schmuck

[shmuhk]
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Origin of schmuck

First recorded in 1890–95, schmuck is from the Yiddish word shmok (vulgar) literally, penis (of uncertain origin)
Dictionary.com Unabridged Based on the Random House Unabridged Dictionary, © Random House, Inc. 2018


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British Dictionary definitions for schmuck

schmuck

noun
  1. US slang a stupid or contemptible person; oaf

Word Origin for schmuck

from Yiddish schmuck penis, from German Schmuck decoration, from Middle High German smucken to press into
Collins English Dictionary - Complete & Unabridged 2012 Digital Edition © William Collins Sons & Co. Ltd. 1979, 1986 © HarperCollins Publishers 1998, 2000, 2003, 2005, 2006, 2007, 2009, 2012

Word Origin and History for schmuck
n.

also shmuck, "contemptible person," 1892, from East Yiddish shmok, literally "penis," probably from Old Polish smok "grass snake, dragon," and likely not the same word as German Schmuck "jewelry, adornments," which is related to Low German smuck "supple, tidy, trim, elegant," and to Old Norse smjuga "slip, step through" (see smock).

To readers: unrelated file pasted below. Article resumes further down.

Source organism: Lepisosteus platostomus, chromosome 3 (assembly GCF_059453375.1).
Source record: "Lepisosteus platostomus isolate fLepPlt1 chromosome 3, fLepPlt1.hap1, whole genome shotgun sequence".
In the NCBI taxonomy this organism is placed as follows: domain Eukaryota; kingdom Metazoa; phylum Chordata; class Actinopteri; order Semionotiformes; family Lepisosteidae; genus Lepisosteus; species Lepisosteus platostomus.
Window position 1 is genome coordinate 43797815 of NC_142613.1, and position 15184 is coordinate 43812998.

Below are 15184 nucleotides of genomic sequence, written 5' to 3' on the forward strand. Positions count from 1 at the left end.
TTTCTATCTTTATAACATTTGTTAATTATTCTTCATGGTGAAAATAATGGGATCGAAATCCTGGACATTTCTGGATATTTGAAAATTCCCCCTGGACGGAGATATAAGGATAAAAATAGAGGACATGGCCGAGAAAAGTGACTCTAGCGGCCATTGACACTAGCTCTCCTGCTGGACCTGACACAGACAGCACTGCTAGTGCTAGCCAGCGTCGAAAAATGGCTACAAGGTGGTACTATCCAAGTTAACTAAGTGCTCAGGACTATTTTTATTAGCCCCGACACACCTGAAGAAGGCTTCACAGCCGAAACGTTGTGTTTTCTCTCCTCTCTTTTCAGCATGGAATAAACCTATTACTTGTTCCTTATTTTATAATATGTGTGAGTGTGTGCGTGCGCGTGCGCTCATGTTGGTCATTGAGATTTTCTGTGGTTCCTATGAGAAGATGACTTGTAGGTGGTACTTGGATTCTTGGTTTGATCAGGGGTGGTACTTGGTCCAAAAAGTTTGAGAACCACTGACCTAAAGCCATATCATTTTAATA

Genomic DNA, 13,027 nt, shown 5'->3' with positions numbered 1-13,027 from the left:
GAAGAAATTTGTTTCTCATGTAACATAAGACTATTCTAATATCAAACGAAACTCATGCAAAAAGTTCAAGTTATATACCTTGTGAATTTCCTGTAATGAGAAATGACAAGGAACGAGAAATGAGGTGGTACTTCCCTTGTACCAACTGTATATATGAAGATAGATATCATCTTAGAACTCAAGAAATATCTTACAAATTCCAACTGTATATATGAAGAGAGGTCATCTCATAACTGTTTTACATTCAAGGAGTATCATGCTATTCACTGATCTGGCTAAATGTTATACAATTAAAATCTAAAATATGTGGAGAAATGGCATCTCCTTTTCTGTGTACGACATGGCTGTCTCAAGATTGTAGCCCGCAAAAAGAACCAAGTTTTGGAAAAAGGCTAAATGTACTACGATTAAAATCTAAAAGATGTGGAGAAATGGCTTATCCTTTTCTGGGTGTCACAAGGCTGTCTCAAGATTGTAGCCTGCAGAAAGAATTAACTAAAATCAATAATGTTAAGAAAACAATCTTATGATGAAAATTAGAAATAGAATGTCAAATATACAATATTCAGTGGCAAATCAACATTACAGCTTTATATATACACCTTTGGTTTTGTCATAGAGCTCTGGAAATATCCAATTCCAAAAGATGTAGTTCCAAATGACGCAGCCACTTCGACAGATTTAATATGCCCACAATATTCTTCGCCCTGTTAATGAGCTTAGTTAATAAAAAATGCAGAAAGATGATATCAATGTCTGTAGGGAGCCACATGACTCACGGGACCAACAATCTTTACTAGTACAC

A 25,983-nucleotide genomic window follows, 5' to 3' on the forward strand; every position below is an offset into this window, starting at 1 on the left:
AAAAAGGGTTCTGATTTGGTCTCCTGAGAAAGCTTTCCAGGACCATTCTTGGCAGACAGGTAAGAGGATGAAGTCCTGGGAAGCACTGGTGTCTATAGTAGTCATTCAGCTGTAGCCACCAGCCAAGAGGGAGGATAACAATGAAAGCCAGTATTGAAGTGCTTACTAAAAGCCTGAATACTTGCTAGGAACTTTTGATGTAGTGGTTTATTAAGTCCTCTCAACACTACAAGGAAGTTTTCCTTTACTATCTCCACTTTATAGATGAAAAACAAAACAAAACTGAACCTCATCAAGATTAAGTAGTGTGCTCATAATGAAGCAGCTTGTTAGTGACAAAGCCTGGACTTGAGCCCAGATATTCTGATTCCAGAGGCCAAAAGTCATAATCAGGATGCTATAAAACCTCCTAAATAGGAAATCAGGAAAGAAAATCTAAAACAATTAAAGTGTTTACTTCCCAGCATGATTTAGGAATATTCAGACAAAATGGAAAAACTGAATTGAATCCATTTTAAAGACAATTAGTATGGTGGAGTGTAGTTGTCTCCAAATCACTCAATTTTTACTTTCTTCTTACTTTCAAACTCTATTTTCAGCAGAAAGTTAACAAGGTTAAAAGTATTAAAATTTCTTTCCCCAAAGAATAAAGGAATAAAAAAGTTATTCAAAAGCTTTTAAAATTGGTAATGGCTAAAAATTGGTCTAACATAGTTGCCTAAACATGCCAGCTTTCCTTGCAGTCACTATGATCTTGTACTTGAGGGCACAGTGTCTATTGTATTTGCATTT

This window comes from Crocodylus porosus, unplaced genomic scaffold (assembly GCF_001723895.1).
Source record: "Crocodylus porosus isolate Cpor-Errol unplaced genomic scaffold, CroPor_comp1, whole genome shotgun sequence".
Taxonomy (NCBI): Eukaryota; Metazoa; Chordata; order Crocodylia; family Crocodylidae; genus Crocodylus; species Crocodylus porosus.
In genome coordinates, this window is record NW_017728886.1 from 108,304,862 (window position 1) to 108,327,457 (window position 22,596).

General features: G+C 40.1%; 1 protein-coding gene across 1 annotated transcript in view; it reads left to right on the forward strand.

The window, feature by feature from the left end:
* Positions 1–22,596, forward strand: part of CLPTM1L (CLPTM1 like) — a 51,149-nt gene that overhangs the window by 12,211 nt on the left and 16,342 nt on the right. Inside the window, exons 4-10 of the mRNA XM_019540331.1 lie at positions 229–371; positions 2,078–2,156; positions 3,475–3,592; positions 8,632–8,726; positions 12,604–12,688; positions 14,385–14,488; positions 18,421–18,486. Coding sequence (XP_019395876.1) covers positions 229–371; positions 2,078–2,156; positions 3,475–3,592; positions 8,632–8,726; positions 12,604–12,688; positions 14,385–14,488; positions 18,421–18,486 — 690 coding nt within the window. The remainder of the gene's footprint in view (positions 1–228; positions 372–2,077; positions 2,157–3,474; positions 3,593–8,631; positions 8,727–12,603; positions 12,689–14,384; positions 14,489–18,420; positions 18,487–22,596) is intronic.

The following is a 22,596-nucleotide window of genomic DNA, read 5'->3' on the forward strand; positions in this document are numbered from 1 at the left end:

In Jewish homes, the word was "regarded as so vulgar as to be taboo" [Leo Rosten, "The Joys of Yiddish," 1968] and Lenny Bruce wrote that saying it on stage got him arrested on the West Coast "by a Yiddish undercover agent who had been placed in the club several nights running to determine if my use of Yiddish terms was a cover for profanity." Euphemized as schmoe, which was the source of Al Capp's cartoon strip creature the shmoo.

"[A]dditional associative effects from German schmuck 'jewels, decoration' cannot be excluded (cross-linguistically commonplace slang: cf. Eng. 'family jewels')" [Mark R.V. Southern, "Contagious Couplings: Transmission of Expressives in Yiddish Echo Phrases," 2005]. But the English phrase refers to the testicles and is a play on words, the "family" element being the essential ones. Words for "decoration" seem not to be among the productive sources of European "penis" slang terms.

Online Etymology Dictionary, © 2010 Douglas Harper